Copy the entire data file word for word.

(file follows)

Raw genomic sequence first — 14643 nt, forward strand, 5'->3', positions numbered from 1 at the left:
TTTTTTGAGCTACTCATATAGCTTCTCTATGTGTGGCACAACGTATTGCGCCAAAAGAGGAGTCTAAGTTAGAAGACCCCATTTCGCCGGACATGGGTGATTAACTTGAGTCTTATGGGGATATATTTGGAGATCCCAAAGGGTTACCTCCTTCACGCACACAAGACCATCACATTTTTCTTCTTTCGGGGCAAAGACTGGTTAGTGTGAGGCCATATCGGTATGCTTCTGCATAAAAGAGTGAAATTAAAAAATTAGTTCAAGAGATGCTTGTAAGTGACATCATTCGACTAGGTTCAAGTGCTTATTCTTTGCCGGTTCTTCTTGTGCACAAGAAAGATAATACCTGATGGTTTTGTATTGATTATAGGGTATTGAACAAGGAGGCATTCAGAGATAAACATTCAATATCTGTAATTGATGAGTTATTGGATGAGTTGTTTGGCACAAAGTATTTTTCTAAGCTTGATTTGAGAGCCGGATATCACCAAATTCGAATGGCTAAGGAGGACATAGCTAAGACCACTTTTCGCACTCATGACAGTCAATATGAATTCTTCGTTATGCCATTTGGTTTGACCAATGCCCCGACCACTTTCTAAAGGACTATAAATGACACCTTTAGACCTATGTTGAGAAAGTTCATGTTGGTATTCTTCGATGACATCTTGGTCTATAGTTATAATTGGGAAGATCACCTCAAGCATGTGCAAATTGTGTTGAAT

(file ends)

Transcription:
Raw genomic sequence first — 14643 nt, forward strand, 5'->3', positions numbered from 1 at the left:
TTTTTTGAGCTACTCATATAGCTTCTCTATGTGTGGCACAACGTATTGCGCCAAAAGAGGAGTCTAAGTTAGAAGACCCCATTTCGCCGGACATGGGTGATTAACTTGAGTCTTATGGGGATATATTTGGAGATCCCAAAGGGTTACCTCCTTCACGCACACAAGACCATCACATTTTTCTTCTTTCGGGGCAAAGACTGGTTAGTGTGAGGCCATATCGGTATGCTTCTGCATAAAAGAGTGAAATTAAAAAATTAGTTCAAGAGATGCTTGTAAGTGACATCATTCGACTAGGTTCAAGTGCTTATTCTTTGCCGGTTCTTCTTGTGCACAAGAAAGATAATACCTGATGGTTTTGTATTGATTATAGGGTATTGAACAAGGAGGCATTCAGAGATAAACATTCAATATCTGTAATTGATGAGTTATTGGATGAGTTGTTTGGCACAAAGTATTTTTCTAAGCTTGATTTGAGAGCCGGATATCACCAAATTCGAATGGCTAAGGAGGACATAGCTAAGACCACTTTTCGCACTCATGACAGTCAATATGAATTCTTCGTTATGCCATTTGGTTTGACCAATGCCCCGACCACTTTCTAAAGGACTATAAATGACACCTTTAGACCTATGTTGAGAAAGTTCATGTTGGTATTCTTCGATGACATCTTGGTCTATAGTTATAATTGGGAAGATCACCTCAAGCATGTGCAAATTGTGTTGAAT